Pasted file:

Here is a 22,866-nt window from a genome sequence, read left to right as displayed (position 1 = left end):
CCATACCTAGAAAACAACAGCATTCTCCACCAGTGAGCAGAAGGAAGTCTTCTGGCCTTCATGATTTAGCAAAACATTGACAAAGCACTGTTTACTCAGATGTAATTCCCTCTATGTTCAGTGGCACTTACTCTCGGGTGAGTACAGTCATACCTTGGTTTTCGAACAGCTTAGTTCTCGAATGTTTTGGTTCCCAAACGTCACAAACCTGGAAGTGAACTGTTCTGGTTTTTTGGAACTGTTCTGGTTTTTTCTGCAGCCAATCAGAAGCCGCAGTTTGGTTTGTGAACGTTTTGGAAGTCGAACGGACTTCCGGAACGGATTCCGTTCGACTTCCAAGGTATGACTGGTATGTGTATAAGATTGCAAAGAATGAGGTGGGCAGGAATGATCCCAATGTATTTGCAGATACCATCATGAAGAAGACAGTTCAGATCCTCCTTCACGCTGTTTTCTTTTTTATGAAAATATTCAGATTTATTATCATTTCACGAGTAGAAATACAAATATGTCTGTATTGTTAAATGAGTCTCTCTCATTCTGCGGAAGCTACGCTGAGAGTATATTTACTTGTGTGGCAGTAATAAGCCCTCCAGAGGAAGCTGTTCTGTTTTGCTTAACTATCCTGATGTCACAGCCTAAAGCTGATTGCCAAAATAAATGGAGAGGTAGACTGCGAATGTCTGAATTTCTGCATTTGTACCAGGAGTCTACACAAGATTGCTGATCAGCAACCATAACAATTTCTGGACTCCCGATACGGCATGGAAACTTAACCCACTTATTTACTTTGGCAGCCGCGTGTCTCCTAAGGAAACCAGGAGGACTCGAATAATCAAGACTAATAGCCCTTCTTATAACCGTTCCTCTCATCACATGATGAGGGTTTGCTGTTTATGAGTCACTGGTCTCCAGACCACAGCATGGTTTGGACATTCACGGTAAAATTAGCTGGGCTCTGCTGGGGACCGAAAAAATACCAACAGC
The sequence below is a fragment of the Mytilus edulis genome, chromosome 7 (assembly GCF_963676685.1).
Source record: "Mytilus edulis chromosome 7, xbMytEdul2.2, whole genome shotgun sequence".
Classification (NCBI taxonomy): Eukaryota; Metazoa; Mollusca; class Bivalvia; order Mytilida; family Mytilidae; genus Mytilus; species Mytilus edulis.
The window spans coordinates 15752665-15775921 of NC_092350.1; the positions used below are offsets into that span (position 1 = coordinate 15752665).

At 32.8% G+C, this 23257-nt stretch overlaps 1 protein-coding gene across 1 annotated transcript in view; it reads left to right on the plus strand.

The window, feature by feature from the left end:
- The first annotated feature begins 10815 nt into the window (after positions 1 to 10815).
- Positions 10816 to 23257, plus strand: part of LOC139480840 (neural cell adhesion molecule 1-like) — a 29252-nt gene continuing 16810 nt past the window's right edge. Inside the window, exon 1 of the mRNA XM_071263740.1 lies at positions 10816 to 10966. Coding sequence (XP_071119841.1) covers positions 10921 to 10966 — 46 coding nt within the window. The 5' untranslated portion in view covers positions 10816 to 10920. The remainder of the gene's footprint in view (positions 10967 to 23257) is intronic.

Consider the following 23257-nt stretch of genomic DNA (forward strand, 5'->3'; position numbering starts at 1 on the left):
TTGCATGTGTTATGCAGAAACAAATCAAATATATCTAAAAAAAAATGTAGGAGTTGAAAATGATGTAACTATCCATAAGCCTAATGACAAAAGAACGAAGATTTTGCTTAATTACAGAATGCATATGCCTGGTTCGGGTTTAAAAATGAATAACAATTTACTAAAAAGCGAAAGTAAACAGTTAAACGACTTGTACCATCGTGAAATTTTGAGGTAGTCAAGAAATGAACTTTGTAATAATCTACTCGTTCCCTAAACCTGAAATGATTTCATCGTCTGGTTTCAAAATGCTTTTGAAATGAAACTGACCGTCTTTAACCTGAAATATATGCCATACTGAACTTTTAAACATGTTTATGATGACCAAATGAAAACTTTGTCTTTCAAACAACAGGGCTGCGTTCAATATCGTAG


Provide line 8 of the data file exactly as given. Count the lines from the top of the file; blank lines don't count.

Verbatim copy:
The window, feature by feature from the left end: